SWLing Post readers: I originally posted the following article on QRPer.com where I publish most of my ham radio field reports. It was the first full Parks On The Air activation with my recently re-acquired Elecraft KX1 transceiver and it was very memorable. I hope you enjoy:
Yesterday [Saturday, November 14, 2020] my family decided to make an impromptu trip to one of our favorite spots on the Blue Ridge Parkway at Richland Balsam–the highest point on the BRP.
Of course, it was a good opportunity to fit in a Parks On The Air (POTA) activation, but I had also hoped to activate Richland Balsam for Summits On The Air (SOTA) simultaneously.
It being well beyond leaf-looking season, we had hoped the BRP would be relatively quiet, but we were wrong.
Trail heads were absolutely jam-packed and overflowing with visitors and hikers. We’ve noticed a sharp hiker uptick this year in western North Carolina due in no small part to the Covid-19 pandemic. People see hiking as a safe “social-distance” activity outdoors, but ironically, hiker density on our single-track trails is just through the roof. One spends the bulk of a hike negotiating others on the trail.
The trail head to Richland Balsam was no exception. Typically, this time of year, we’d be the only people parked at the trail head but yesterday it was nearly parked full.
Being natives of western North Carolina, we know numerous side-trails and old logging/service roads along the parkway, so we picked one of our favorites very close to Richland Balsam.
We hiked to the summit of a nearby ridge line and I set up my POTA station with the “assistance” of Hazel who always seems to know how to get entangled in my antenna wires.
“I’m a helper dog!”
Taking a break from using the Icom IC-705, I brought my recently reacquired KX1 field radio kit.
I carried a minimal amount of gear on this outing knowing that there would be hiking involved. Everything easily fit in my GoRuck Bullet Ruck backpack (including the large arborist throw line) with room to spare.
I took a bit of a risk on this activation: I put faith in the wire antenna lengths supplied with my new-to-me Elecraft KX1 travel kit. I did not cut these wires myself, rather, they are the lengths a previous owner cut, wound, and labeled for the kit.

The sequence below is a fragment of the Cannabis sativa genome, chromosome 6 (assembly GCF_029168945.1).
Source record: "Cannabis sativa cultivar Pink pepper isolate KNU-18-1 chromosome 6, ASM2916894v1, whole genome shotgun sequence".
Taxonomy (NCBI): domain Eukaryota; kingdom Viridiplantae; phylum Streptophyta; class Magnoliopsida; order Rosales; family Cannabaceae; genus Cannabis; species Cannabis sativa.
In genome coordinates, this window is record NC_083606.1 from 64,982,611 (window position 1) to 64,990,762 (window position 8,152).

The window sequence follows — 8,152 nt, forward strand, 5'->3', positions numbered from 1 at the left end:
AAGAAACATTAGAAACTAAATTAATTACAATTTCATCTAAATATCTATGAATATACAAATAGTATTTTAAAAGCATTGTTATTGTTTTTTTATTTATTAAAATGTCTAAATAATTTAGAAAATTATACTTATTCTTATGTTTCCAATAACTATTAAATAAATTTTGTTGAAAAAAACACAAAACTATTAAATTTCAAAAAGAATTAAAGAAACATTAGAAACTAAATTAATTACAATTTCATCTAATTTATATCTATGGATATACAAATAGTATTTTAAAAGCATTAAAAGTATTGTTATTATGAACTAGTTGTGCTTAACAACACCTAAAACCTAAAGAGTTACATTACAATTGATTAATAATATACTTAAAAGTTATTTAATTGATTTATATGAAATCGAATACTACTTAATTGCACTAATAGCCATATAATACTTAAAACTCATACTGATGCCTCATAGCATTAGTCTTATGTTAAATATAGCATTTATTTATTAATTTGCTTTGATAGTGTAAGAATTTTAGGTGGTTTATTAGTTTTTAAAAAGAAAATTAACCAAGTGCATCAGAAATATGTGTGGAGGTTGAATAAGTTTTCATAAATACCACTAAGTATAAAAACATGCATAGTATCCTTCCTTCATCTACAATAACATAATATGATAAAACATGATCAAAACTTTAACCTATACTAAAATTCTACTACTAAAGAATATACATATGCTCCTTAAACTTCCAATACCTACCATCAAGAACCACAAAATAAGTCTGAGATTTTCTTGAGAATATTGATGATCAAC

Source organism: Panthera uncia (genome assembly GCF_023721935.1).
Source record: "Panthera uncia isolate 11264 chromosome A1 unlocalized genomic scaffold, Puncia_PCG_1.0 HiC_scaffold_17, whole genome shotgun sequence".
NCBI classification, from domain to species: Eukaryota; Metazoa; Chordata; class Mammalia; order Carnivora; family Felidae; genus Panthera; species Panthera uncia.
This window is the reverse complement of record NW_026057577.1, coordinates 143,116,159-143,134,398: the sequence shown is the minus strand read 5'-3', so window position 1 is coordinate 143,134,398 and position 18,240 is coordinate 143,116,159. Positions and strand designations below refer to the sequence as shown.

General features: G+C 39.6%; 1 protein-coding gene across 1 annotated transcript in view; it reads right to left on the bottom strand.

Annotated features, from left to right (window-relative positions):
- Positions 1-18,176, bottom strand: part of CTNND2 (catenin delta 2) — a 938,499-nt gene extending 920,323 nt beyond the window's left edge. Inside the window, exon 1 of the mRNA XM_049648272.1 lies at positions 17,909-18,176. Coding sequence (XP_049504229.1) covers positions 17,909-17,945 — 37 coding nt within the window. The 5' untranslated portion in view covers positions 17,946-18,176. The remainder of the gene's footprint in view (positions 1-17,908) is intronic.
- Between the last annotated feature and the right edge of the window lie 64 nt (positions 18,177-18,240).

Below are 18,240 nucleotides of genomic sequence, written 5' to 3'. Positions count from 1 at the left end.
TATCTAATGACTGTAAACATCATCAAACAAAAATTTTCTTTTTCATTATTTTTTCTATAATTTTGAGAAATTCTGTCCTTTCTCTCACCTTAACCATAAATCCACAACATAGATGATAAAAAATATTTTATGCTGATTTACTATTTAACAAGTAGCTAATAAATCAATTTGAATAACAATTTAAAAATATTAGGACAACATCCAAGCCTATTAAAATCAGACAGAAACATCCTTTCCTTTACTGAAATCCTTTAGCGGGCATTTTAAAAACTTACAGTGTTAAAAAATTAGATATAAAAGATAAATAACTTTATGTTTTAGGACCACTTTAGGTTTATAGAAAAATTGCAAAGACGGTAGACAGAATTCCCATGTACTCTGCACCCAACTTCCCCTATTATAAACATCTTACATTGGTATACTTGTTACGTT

With my previous KX1, I knew the ATU was pretty darn good at finding matches for 40, 30, and 20 meters on short lengths of wire, so I threw caution to the wind and didn’t pack an additional antenna option (although I could have hiked back to the car where I had the CHA MPAS Lite–but that would have cut too much time from the activation).
I didn’t use internal batteries in the KX1, rather, I opted for my Bioenno 6 aH LiFePo battery which could have easily powered the KX1 the entire day.
I deployed the antenna wire in a nearby (rather short) tree, laid the counterpoise on the ground, then tried tuning up on the 40 meter band.
The ATU was able to achieve a 2.7:1 match, but I don’t like pushing QRP radios above a 2:1 match if I don’t have to. I felt the radiator wire was pretty short (although I’ve yet to measure it), so clipping it would only make it less resonant on 40 meters.
Instead, I moved up to the 20 meter band where I easily obtained a 1:1 match.
I started calling CQ POTA and within a couple of minutes snagged two stations–then things went quiet.
Since I was a bit pressed for time, I moved to the 30 meter band where, once again, I got a 1:1 match.
I quickly logged one more station (trusty N3XLS!) then nothing for 10 minutes.
Those minutes felt like an eternity since I really wanted to make this a quick activation. I knew, too, that propagation was fickle; my buddy Mike told me the Bz numbers had gone below negative two only an hour before the activation. I felt like being stuck on the higher bands would not be to my advantage.
Still, I moved back up to 20 meters and try calling again.
Then some radio magic happened…
Somehow, a propagation path to the north west opened up and the first op to answer my call was VE6CCA in Alberta. That was surprising! Then I worked K3KYR in New York immediately after.
It was the next operator’s call that almost made me fall off my rock: NL7V in North Pole, Alaska.
In all of my years doing QRP field activations, I’ve never had the fortune of putting a station from Alaska in the logs. Alaska is a tough catch on the best of days here in North Carolina–it’s much easier for me to work stations further away in Europe than in AK.
Of all days, I would have never anticipated it happening during this particular activation as I was using the most simple, cheap antenna possible: two thin random lengths of (likely discarded) wire.
People ask why I love radio? “Exhibit A”, friends!
After working NL7V I had a nice bunch of POTA hunters call me. I logged them as quickly as I could.
I eventually moved back to 30 meters to see if I could collect a couple more stations and easily added five more. I made one final CQ POTA call and when there was no answer, I quickly sent QRT de K4SWL and turned off the radio.
Here’s a map of my contacts from QSOmap.org:
I still can’t believe my three watts and a wire yielded a contact approximately 3,300 miles (5311 km) away as the crow flies.
This is what I love about field radio (and radio in general): although you do what you can to maximize the performance of your radio and your antenna, sometimes propagation gives you a boost when you least expect it. It’s this sense of wireless adventure and wonder that keeps me hooked!